reveals this phenomenon at macroscopic scale.
The extreme preconditioning recommended by the French Standard
dries the specimen excessively and it results paradoxically in an accelerated carbonation without carbonation during the rst days of testing.
Finally, it questions this kind of protocol and the exploitation of the results, since it makes uncertain any comparison of carbonation depths
deduced from pH indicator spraying. Indeed, the measured depth Xc1 is
the sum of two terms, as explained in Fig. 18: the depth 1 which corresponds to the zone where water content is initially too low for carbonation (free diffusion of CO2 without dissolution) and the depth 2 which
corresponds to the zone where carbonation can really occur.
Consequently, when different concretes have to be compared using
this accelerated test, it seems more relevant to compare carbonation
kinetics, i.e. the slope of the Xc1 curve, rather than carbonation depths.
For instance, the carbonation kinetics of the water-cured specimens
(Water 2) was found equal to 1.30 mm/day1/2 (Fig. 18).

Fig. 14. Water vapor desorption isotherm of the studied concrete (from [29]). w is the
theoretical increase in water content due to the carbonation of all Portlandite content
and RH the resulting variation of RH.

Fig. 15. Water vapor desorption isotherms of mortars made with Portland cement before
and after carbonation (from [31]).

Fig. 13. Time-evolution of RH at 10 mm from the surface inside an air-cured cylinder.

3.5. Discussion

P. Turcry et al. / Cement and Concrete Research 57 (2014) 7078

77

Fig. 18. Carbonation depths Xc1 and Xc2 measured on the water-cured specimens (Water 2).
Fig. 16. Time-evolution of RH at depths = 10 or 20 mm inside the concrete cylinders from
the end of oven-drying (t = 0) and during the rst 22 h of carbonation test (beginning at
t = 2 h), for the two curing modes Air and Water.

4. Conclusion
The accelerated carbonation test performed according to the French
Standard XP P18-458 was analyzed by studying the carbonation kinetics
during the rst days of the test and the inuence of preconditioning on
CO2 diffusion. The following conclusions can be drawn.
Measurements of relative humidity using hygrometric probes inside
concrete specimens submitted to oven-drying at 45 5 C
highlighted a strong relative humidity gradient between the surface
and the core of the specimens. These measurements show no hydric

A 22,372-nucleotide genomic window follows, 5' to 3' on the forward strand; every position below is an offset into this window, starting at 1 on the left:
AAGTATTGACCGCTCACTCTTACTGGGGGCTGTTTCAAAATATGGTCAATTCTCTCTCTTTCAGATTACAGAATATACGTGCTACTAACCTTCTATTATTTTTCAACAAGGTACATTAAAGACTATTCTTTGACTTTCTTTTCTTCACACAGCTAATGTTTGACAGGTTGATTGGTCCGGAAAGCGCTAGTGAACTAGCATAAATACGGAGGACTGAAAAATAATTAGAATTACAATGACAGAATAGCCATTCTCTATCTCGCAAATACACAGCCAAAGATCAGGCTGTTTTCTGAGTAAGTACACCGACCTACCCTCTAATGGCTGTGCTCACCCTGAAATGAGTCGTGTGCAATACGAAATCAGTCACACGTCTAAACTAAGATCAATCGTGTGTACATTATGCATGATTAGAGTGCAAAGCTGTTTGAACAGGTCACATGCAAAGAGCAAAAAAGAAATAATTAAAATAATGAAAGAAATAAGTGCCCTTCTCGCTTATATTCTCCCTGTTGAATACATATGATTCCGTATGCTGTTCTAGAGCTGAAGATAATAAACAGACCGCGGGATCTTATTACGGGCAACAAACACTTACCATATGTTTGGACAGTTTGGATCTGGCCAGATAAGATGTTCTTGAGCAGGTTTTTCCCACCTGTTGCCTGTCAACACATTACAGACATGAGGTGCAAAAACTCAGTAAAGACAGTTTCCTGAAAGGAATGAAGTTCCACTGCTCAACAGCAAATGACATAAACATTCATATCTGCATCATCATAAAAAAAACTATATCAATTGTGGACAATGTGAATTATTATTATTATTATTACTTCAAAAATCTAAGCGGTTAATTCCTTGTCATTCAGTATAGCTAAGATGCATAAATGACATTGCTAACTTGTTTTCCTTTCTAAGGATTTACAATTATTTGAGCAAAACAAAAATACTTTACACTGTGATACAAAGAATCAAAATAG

equilibrium between the samples and the ambiance of the carbonation chamber.
The characterization of accelerated carbonation, with both phenolphthalein spraying and measurements of Portlandite contents by
TGA coupled to chemical analysis, shows that concrete samples are
less carbonated near the surface than more in depth during the
rst days of the test. This is due to the preconditioning, which highly
dries the rst mm and facilitates therefore the CO2 diffusion without
carbonation until the depth where the carbonation reaction can
occur, i.e. where water content is enough. This gives an explanation
of the observed carbonation kinetics.
The present results question the relevance of the preconditioning
recommended by French Standard. With this protocol, the use of single
values of carbonation depth may lead to erroneous interpretation in the

Fig. 17. Examples of literature results highlighting the link between carbonation and RH
(comparison done in [19]).

scope of comparison of concrete mixture performances. It would be


preferable to compare the carbonation kinetics determined from the
linear part of the carbonation depth evolution as a function of the square
root of time.
Nowadays, concrete mixtures are more and more designed with
blended cements, such as blast furnace slag cement. In a performancebased approach, accelerated tests should apply to any cementitious
systems. Thus, it would be judicious to extend the present study to
other cementitious materials containing mineral additions or with
high mechanical performances.
Acknowledgments
The authors would like to acknowledge Carine Churlaud (from
LIENSs UMR CNRS 7266, University of La Rochelle) for chemical analyses
by ICPAES.